Shared from Mashable
A source told the publication that the man responsible for the hack — which Uber revealed in a November blog post had affected 57 million customers around the world — was reportedly “living with his mom in a small home trying to help pay the bills.”
The man was able compromise a hefty amount of personal data including millions of names, email addresses, and phone numbers of both drivers and riders.
After learning of the breach, Uber’s now ousted security team paid the hacker $100,000 through “bug bounty” program HackerOne — typically used to pay people who point out software flaws. The hacker agreed to delete the data and not come forward about what he had done..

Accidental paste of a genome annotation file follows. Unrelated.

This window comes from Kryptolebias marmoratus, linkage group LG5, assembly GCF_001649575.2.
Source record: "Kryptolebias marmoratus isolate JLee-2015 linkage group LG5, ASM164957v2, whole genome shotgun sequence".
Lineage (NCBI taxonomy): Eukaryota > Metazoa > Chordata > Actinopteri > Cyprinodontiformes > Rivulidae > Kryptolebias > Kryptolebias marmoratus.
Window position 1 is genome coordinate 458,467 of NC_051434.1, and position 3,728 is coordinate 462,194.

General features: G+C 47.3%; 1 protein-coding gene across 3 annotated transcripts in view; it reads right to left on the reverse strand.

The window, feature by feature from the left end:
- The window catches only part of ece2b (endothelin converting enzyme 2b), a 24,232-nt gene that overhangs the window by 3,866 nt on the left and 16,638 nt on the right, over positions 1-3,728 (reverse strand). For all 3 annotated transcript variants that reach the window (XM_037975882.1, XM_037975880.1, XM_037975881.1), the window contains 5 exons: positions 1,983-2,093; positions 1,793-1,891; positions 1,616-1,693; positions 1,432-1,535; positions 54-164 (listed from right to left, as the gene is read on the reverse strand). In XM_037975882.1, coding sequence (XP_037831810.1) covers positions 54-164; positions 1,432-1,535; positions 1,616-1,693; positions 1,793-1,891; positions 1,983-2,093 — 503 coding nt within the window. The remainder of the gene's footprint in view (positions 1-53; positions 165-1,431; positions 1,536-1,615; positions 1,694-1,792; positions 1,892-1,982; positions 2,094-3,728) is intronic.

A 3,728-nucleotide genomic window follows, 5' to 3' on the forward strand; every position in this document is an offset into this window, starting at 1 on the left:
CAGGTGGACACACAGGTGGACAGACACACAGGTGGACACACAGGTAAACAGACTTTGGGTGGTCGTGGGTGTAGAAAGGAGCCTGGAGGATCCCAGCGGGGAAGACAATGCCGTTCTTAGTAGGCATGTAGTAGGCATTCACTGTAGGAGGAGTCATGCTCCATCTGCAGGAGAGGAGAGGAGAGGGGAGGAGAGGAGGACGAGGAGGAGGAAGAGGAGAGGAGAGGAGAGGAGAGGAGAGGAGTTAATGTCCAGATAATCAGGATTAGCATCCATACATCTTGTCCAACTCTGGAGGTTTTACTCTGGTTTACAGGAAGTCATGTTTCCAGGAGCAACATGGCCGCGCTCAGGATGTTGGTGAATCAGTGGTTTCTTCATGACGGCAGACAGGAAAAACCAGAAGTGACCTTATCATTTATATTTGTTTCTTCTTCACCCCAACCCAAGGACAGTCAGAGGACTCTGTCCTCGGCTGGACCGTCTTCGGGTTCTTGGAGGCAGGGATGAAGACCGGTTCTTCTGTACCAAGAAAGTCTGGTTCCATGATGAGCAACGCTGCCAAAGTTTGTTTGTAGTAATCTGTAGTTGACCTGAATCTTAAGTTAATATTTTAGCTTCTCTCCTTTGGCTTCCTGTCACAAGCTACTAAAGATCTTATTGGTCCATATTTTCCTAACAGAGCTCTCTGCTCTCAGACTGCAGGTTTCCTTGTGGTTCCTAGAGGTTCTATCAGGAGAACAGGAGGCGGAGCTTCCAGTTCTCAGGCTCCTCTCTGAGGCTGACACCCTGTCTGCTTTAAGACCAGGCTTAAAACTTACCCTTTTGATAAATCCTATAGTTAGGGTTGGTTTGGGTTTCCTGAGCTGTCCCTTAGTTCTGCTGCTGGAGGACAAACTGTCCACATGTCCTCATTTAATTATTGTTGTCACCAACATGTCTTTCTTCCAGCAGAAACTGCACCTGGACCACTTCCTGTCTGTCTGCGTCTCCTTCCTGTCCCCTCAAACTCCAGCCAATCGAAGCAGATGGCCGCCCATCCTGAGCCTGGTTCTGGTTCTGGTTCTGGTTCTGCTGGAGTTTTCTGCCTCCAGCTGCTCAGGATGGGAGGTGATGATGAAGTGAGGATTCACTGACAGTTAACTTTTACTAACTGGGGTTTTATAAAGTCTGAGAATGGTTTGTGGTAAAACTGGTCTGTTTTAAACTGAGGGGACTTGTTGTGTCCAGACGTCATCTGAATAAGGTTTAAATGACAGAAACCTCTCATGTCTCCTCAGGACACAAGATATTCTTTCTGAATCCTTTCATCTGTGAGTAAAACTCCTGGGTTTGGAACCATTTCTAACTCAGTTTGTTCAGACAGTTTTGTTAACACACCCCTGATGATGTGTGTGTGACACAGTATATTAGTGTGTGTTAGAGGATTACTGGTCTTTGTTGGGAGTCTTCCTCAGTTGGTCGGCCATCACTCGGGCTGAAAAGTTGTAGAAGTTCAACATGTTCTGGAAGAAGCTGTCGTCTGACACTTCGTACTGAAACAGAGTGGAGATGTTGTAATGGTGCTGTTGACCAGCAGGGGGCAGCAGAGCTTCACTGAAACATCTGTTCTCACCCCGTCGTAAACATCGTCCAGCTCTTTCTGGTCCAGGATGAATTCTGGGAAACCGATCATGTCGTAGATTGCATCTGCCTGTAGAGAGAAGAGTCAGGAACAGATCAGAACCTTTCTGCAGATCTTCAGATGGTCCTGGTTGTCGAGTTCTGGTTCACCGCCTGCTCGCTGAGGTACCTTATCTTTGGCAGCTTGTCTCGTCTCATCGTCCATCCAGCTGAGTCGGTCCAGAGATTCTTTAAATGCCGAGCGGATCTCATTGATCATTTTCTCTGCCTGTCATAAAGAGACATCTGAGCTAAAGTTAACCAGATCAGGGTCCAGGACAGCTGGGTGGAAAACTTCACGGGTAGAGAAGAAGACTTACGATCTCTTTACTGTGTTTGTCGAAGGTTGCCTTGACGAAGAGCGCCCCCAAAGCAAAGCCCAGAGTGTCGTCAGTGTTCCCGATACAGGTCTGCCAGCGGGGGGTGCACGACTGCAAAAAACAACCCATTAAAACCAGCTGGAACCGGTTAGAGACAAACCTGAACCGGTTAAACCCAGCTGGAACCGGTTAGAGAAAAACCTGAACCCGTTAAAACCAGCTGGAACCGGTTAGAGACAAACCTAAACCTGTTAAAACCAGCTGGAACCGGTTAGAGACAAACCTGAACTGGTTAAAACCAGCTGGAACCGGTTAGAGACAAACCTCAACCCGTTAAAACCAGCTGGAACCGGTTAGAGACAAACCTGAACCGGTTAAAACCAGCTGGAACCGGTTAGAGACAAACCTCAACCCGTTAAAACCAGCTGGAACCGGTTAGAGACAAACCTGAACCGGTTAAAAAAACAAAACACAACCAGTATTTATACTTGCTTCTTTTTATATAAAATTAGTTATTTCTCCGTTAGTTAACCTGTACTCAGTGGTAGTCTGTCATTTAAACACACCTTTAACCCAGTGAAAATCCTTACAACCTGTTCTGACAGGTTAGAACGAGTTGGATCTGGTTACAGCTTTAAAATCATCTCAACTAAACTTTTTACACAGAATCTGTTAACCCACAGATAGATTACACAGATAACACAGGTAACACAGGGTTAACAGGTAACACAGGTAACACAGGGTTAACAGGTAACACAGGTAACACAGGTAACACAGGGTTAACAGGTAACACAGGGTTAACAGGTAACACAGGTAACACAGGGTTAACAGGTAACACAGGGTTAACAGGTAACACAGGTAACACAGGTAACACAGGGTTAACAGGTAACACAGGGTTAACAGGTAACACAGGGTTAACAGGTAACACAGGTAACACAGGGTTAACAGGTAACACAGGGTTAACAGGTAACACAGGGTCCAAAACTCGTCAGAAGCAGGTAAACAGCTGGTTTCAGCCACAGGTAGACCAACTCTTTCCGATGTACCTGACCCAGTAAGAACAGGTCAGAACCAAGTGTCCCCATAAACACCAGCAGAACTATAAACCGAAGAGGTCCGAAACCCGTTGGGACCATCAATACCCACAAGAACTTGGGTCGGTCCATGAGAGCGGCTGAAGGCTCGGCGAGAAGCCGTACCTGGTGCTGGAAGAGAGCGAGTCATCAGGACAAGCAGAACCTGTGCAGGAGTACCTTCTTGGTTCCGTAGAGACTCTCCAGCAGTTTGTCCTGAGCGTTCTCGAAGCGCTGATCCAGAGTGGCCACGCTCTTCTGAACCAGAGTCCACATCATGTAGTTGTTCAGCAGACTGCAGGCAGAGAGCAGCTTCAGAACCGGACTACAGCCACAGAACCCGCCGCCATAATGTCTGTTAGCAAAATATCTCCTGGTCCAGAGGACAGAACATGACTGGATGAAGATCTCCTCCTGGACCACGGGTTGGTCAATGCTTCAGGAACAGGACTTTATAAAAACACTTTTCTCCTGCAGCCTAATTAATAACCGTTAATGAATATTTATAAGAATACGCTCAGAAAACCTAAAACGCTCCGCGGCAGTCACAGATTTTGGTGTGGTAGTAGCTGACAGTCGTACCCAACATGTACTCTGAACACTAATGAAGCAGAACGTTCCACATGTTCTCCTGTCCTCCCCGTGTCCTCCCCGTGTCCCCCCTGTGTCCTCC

Sources told Reuters that the company ensured the data had been removed by performing a “forensic analysis of the hacker’s machine,” and made him sign a nondisclosure agreement promising he won’t participate in any “further wrongdoing.”
It was also reported that the Florida hacker paid a second person to help access Uber credentials from GitHub.
Original Article and Images from Mashable